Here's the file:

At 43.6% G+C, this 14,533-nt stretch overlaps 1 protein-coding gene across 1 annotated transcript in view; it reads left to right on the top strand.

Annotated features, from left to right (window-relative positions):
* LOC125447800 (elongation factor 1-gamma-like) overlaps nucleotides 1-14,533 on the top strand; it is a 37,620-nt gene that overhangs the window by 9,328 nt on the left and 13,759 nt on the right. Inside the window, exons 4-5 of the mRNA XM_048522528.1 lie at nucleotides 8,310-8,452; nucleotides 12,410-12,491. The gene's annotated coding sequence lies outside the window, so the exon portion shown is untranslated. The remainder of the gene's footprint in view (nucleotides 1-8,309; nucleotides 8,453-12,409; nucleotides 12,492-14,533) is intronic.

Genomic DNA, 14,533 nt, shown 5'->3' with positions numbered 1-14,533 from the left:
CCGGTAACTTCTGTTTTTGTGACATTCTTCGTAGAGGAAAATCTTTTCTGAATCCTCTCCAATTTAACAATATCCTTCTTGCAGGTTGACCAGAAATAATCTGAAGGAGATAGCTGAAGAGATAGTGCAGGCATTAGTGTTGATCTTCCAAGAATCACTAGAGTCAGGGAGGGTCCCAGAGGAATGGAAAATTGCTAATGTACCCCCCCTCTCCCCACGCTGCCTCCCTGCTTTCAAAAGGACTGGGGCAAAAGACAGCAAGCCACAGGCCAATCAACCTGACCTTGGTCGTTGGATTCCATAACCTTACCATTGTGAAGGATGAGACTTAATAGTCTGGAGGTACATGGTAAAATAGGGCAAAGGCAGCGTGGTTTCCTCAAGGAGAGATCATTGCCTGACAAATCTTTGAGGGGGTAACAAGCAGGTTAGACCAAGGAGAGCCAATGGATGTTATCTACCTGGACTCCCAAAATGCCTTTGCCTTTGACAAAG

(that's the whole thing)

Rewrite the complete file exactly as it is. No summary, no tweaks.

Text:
At 43.6% G+C, this 14,533-nt stretch overlaps 1 protein-coding gene across 1 annotated transcript in view; it reads left to right on the top strand.

Annotated features, from left to right (window-relative positions):
* LOC125447800 (elongation factor 1-gamma-like) overlaps nucleotides 1-14,533 on the top strand; it is a 37,620-nt gene that overhangs the window by 9,328 nt on the left and 13,759 nt on the right. Inside the window, exons 4-5 of the mRNA XM_048522528.1 lie at nucleotides 8,310-8,452; nucleotides 12,410-12,491. The gene's annotated coding sequence lies outside the window, so the exon portion shown is untranslated. The remainder of the gene's footprint in view (nucleotides 1-8,309; nucleotides 8,453-12,409; nucleotides 12,492-14,533) is intronic.

Genomic DNA, 14,533 nt, shown 5'->3' with positions numbered 1-14,533 from the left:
CCGGTAACTTCTGTTTTTGTGACATTCTTCGTAGAGGAAAATCTTTTCTGAATCCTCTCCAATTTAACAATATCCTTCTTGCAGGTTGACCAGAAATAATCTGAAGGAGATAGCTGAAGAGATAGTGCAGGCATTAGTGTTGATCTTCCAAGAATCACTAGAGTCAGGGAGGGTCCCAGAGGAATGGAAAATTGCTAATGTACCCCCCCTCTCCCCACGCTGCCTCCCTGCTTTCAAAAGGACTGGGGCAAAAGACAGCAAGCCACAGGCCAATCAACCTGACCTTGGTCGTTGGATTCCATAACCTTACCATTGTGAAGGATGAGACTTAATAGTCTGGAGGTACATGGTAAAATAGGGCAAAGGCAGCGTGGTTTCCTCAAGGAGAGATCATTGCCTGACAAATCTTTGAGGGGGTAACAAGCAGGTTAGACCAAGGAGAGCCAATGGATGTTATCTACCTGGACTCCCAAAATGCCTTTGCCTTTGACAAAG